About 300 protectors from the Oceti Sakowin, Red Warrior, and Sacred Stone camps, along with other supporters from some surrounding camps, decided that strong prayers were needed at the site where construction continues on the Dakota Access Pipeline.
“WE CAME HERE TODAY TO OFFER PRAYERS TO OUR CREATOR TO STOP THIS CONSTRUCTION, AND TO HAVE OUR WOMEN PLANT TREES AND CORN FOR THE COMING GENERATIONS TO ENJOY. THAT IS WHY WE ARE HERE. WE ARE NOT VIOLENT, THEY ARE HARASSING US WHILE WE OFFER PRAYERS,” SAID GALESON EAGLESTAR (OGLALA LAKOTA).
The group formed a car caravan and traveled to two construction sites along County Highways 6 and 134 near the unincorporated community of St. Anthony in Morton County. They were met by more than 50 police from the Morton County Sheriff’s Department, North Dakota Highway Patrol and the National Guard with a military style vehicles. As a line of police officers moved toward the group, they maintained their space with signs and songs. Construction workers ran from their work sites when the throng arrived.
This land and water they are fighting for is of the utmost spiritual, cultural, and environmental significance to local tribes. It represents the sacred burial grounds of ancestors, historic village grounds, and Sundance sites. The water of the Missouri River is essential to life itself, not only for the Standing Rock Sioux Nation but for the many other Native Nations upstream and downstream as well. To desecrate these sites without so much as an adequate consultation with indigenous nations or a full environmental impact assessment is a continuation of what is now centuries of disregard for Native American rights. While the government’s use of its Eminent Domain powers is straightforward enough, the clear intent to minimize the dangers associated with the environmental impact is very distressing to tribal leaders who understand how vulnerable their people are because of reservation boundaries.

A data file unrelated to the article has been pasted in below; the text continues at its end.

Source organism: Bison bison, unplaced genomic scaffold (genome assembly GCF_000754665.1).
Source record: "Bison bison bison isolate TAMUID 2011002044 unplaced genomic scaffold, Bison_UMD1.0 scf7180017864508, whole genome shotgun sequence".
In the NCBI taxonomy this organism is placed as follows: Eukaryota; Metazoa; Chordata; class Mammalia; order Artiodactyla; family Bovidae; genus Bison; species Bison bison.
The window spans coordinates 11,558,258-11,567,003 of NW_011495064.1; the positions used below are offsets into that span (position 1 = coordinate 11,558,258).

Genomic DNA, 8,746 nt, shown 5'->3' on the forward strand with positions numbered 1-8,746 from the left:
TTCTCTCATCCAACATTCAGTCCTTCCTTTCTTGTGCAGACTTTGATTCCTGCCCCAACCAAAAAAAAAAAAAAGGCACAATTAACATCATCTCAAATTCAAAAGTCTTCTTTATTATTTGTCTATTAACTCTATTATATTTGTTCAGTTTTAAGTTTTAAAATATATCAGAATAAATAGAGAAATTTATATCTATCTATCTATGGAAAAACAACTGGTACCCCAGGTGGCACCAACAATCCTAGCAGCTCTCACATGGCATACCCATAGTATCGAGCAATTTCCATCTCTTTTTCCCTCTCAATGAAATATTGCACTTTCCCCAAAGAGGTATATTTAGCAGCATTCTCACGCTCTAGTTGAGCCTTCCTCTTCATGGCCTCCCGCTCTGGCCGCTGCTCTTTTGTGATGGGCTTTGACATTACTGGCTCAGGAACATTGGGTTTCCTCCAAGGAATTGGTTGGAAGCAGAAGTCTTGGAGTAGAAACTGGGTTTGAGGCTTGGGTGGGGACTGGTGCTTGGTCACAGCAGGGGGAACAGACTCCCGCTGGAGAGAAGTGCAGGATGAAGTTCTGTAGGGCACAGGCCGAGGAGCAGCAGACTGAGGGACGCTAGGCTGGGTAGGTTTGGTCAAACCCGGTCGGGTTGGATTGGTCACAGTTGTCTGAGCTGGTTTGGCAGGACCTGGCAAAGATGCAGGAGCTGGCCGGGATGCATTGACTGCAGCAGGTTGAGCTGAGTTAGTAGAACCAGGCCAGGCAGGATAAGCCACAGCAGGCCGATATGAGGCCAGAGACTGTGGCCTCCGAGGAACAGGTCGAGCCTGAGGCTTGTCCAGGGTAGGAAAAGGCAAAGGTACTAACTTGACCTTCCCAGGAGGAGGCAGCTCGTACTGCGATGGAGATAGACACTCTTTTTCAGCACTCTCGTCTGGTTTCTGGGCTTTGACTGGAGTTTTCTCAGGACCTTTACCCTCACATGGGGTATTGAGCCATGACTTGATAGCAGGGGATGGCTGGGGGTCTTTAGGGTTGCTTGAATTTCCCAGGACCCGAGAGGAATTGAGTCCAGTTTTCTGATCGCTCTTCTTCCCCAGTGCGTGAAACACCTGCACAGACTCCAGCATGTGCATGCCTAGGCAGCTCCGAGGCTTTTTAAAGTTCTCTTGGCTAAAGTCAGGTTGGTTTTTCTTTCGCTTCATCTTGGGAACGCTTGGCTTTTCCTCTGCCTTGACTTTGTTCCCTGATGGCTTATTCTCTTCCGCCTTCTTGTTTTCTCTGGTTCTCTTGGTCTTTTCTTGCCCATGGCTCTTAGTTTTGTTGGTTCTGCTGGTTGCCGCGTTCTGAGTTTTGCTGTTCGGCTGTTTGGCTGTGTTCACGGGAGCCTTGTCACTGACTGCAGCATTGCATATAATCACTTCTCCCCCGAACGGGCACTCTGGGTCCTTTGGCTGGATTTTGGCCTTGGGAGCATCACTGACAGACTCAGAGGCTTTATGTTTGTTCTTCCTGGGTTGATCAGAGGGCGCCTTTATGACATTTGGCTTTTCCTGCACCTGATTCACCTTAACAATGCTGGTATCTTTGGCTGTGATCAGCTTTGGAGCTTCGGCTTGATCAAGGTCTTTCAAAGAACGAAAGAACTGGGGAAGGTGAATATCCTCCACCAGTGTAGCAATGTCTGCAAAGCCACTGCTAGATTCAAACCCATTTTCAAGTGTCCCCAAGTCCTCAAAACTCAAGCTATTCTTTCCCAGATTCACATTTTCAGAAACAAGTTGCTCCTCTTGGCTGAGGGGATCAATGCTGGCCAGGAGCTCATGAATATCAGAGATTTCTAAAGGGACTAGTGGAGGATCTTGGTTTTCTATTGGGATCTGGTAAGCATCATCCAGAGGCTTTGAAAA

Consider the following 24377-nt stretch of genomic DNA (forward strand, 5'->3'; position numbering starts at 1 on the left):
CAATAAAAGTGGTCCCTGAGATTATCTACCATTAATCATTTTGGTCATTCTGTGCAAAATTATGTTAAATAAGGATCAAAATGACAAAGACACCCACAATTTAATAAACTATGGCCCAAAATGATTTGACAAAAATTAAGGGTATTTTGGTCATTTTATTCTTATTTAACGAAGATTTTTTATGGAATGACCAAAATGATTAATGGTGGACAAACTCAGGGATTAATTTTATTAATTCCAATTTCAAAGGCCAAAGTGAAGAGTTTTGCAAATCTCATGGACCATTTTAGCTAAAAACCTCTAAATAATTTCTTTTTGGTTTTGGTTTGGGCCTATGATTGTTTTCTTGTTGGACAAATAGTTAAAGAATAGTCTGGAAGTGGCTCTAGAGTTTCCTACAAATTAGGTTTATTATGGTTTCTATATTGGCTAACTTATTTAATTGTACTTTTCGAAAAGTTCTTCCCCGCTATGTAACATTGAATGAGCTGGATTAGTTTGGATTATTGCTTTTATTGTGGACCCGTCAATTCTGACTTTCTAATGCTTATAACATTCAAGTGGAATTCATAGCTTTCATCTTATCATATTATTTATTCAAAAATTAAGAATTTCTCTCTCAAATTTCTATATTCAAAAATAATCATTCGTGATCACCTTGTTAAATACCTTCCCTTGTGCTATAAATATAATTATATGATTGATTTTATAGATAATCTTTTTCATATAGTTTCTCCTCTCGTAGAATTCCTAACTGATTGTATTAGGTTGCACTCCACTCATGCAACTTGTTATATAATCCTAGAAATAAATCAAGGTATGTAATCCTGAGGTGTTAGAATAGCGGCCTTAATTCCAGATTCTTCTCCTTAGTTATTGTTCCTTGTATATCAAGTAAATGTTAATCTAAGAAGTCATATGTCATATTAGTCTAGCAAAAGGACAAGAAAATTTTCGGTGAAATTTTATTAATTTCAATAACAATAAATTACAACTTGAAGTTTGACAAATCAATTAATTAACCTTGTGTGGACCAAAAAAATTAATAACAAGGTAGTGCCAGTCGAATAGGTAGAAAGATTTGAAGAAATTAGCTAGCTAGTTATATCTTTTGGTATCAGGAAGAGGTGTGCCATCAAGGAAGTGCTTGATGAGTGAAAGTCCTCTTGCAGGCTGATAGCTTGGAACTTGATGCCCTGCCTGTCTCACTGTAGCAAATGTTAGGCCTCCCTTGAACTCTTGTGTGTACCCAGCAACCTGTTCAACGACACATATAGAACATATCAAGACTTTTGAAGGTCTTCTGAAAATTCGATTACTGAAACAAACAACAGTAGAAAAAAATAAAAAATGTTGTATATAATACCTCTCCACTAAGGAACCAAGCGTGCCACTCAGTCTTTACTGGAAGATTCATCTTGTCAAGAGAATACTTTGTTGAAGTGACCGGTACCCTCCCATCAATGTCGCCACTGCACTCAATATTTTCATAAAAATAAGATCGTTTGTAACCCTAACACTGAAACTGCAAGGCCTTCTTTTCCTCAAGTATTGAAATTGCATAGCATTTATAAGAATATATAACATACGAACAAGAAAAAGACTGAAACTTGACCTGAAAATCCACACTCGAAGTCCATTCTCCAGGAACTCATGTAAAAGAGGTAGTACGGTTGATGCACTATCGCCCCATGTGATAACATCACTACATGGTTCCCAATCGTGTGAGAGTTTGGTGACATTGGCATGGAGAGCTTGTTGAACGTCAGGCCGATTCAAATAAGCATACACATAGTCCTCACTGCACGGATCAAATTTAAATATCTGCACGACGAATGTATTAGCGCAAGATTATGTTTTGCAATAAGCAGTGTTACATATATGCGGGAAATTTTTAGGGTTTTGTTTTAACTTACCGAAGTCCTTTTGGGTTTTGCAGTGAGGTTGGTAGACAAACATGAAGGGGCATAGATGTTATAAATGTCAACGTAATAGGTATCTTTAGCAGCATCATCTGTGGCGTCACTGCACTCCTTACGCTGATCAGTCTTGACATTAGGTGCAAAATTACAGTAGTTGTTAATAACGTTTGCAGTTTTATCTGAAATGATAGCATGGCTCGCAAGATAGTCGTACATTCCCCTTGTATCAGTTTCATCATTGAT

On the other hand, law enforcement responded to the protests with specialized equipment and weapons, including armored vehicles. Protesters were arrested for allegedly resisting arrest, trespassing private property, and possession of stolen property.
“Officers are trained to respond to the threats they perceive and to take appropriate action. A charging horse combined with totality of the situation presented an imminent threat to the officer,”
said Morton County Sheriff Kyle Kirchmeier, in the release.
In similar situations in the past, some Native Americans have said “charging” is the traditional Sioux way of introducing horses. Native American protesters — who call themselves protectors — have meanwhile maintained that demonstrations are peaceful.
So far, 95 people have been arrested for protest activities since the start of the Dakota Access pipeline protests, according to the Morton County Sheriff’s Department.